EEOC Wellness Program Rules Change

As the result of a court ruling, the Equal Employment Opportunity Commission (EEOC) has removed parts of the rules issued under the Americans with Disabilities Act (ADA) and Genetic Information Nondiscrimination Act (GINA) related to incentives for employee participation in employer-sponsored wellness programs.

In 2016, the EEOC issued rules under the ADA and GINA clarifying the extent to which employers could offer incentives to employees to participate in wellness programs that include questions about the employees’ health, medical examinations or certain genetic information.

Shortly after the rules were published, the American Association of Retired Persons filed a lawsuit challenging the incentive portions of the EEOC rules. Under the rules, employers could offer up to 30% of the cost of single-employee coverage in return for employee participation. The court ruled that the EEOC failed to justify the 30% limit and ordered the EEOC to remove sections of their rules related to the incentive level, effective Jan. 1, 2019. In response to the court’s decision, the EEOC removed the incentive portions of the ADA and GINA rules. The remainder of the EEOC guidance on wellness programs under the ADA and GINA continues in effect.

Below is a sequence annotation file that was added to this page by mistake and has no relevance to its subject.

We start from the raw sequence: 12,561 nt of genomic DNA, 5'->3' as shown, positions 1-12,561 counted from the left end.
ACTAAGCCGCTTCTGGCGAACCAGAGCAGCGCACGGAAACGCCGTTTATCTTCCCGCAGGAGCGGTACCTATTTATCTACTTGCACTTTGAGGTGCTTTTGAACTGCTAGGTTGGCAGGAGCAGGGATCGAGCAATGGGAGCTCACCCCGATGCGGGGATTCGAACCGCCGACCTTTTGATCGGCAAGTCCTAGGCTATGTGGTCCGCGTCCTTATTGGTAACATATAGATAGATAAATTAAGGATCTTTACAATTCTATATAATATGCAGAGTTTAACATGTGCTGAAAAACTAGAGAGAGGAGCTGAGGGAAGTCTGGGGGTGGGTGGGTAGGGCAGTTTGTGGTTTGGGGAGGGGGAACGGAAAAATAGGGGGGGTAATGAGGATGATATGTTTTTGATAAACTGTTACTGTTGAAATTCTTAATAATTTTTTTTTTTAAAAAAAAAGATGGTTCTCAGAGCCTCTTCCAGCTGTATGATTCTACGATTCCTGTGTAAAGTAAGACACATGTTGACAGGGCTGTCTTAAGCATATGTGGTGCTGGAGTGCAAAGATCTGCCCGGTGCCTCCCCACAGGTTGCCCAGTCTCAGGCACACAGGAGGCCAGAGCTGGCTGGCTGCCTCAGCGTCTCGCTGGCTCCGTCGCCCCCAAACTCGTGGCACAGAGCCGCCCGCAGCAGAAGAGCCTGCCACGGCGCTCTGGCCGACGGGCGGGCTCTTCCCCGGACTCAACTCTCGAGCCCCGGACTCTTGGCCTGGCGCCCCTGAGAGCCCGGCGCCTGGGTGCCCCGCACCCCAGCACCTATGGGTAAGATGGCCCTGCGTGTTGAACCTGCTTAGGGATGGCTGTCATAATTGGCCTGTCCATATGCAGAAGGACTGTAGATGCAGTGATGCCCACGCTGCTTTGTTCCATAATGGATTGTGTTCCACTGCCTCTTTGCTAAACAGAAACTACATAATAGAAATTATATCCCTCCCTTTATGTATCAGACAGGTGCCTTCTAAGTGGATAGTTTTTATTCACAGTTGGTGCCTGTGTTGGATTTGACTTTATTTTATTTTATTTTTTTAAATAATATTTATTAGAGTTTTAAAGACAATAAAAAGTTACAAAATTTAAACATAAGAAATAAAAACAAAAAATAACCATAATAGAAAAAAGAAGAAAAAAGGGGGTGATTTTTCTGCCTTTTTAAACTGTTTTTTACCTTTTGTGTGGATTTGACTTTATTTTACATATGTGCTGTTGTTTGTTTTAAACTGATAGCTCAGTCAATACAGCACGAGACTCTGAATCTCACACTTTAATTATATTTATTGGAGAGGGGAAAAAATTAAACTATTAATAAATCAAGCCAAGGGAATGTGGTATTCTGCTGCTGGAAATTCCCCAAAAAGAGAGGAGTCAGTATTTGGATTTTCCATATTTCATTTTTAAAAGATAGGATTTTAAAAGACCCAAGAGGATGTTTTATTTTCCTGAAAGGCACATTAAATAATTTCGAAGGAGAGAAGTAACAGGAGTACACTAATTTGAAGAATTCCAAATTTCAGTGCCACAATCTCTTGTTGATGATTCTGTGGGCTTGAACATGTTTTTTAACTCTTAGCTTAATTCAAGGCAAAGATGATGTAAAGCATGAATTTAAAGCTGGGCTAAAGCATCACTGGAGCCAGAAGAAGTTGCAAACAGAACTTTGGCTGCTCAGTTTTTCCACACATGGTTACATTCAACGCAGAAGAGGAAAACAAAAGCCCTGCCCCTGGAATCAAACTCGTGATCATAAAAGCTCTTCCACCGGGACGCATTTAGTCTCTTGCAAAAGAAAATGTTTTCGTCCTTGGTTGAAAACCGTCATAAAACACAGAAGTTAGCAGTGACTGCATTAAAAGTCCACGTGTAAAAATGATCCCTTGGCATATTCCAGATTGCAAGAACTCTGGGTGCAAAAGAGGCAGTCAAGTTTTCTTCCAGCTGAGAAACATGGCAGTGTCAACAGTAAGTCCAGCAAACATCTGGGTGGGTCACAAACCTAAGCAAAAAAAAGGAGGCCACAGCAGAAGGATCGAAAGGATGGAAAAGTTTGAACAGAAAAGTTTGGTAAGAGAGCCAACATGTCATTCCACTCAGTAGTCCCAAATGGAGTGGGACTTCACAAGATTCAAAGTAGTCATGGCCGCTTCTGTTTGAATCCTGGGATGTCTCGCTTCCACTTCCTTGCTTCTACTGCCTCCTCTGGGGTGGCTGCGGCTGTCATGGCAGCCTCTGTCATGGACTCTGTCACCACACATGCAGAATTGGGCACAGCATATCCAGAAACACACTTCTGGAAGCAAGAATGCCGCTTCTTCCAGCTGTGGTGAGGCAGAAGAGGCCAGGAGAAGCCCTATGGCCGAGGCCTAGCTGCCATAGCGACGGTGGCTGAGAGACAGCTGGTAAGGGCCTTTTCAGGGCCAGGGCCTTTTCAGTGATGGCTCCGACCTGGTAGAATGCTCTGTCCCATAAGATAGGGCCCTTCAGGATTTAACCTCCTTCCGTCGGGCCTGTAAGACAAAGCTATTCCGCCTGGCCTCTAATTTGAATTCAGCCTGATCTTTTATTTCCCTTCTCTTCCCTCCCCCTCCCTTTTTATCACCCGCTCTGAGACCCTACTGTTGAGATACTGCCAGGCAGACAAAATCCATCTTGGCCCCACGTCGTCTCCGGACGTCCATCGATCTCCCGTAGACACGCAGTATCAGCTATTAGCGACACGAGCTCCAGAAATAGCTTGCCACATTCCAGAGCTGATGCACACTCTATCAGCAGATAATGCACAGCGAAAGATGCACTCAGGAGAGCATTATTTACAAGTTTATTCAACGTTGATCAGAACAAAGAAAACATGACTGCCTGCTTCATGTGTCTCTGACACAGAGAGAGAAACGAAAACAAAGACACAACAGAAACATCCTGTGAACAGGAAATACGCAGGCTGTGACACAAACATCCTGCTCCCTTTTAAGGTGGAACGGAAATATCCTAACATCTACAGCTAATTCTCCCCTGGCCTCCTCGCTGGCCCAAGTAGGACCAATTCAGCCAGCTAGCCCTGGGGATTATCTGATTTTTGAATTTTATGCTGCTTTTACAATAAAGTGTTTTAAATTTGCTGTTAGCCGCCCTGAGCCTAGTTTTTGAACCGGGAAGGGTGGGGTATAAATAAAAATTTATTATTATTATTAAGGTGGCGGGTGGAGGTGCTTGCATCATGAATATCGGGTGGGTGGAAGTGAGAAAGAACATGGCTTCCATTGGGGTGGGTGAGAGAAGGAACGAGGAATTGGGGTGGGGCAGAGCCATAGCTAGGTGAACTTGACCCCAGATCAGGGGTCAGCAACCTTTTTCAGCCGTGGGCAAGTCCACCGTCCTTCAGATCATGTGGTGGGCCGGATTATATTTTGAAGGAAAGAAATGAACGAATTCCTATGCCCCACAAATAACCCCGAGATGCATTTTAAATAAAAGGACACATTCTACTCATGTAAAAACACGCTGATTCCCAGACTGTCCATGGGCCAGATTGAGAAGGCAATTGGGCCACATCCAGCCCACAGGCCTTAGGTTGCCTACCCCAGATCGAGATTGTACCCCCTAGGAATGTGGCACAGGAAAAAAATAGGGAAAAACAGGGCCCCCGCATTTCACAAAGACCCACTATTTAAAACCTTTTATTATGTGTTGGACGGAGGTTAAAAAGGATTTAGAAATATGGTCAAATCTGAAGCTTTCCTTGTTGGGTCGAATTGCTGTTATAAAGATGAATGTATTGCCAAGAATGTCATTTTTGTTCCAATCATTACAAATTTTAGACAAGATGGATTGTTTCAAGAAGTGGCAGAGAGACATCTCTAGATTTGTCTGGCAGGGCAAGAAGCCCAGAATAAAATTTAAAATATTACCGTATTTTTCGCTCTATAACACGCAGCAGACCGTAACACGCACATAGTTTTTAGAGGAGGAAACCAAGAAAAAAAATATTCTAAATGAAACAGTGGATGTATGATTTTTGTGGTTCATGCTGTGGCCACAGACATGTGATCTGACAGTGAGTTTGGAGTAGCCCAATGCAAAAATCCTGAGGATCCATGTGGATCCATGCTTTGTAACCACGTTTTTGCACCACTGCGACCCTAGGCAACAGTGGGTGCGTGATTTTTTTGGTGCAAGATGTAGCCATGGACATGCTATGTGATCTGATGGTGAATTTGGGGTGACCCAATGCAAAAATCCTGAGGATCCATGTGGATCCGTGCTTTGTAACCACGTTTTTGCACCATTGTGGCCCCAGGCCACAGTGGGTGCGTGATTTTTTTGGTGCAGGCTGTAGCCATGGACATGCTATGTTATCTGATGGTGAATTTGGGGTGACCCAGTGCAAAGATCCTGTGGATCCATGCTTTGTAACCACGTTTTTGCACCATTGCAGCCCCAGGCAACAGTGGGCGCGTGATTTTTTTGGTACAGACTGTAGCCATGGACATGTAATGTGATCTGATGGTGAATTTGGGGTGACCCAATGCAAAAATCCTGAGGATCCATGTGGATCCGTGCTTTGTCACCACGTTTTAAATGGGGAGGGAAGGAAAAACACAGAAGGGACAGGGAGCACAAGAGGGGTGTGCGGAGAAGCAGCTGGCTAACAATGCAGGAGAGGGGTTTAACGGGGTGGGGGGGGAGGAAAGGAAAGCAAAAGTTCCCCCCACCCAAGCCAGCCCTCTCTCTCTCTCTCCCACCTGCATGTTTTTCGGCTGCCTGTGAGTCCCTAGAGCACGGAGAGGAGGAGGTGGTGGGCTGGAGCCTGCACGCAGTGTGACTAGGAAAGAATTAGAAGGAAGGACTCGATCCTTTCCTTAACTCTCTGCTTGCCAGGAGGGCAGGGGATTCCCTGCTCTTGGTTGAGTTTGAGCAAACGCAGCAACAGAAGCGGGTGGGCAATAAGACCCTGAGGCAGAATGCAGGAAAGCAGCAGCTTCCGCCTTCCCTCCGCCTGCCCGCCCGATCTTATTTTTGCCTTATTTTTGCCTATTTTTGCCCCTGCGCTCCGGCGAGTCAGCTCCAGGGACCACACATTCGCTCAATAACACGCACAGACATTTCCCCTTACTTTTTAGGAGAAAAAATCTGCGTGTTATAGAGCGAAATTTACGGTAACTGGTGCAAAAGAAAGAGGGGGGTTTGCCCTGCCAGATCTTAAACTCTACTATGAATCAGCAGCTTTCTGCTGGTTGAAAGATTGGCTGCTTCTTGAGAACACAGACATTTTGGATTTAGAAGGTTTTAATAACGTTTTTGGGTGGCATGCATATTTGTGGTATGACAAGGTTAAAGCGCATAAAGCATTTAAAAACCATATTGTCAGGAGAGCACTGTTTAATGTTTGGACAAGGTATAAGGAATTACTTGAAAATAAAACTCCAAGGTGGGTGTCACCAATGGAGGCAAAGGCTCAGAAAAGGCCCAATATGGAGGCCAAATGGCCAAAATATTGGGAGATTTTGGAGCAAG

With the removal of the incentive limits, employers no longer have clear guidance on the extent to which incentives can be offered in connection with wellness programs that include questions about employees’ health, medical examinations or certain requests for genetic information. The ADA and GINA still require that such programs be “voluntary,” but the EEOC has yet to provide further guidance about what incentive amount can meet that requirement.

In light of these changes, employers should carefully review their wellness program design and incentives with their legal counsel to ensure that their workplace wellness program remains compliant.

CoreSource will continue to monitor this issue as the EEOC is expected to reconsider incentive limits this year.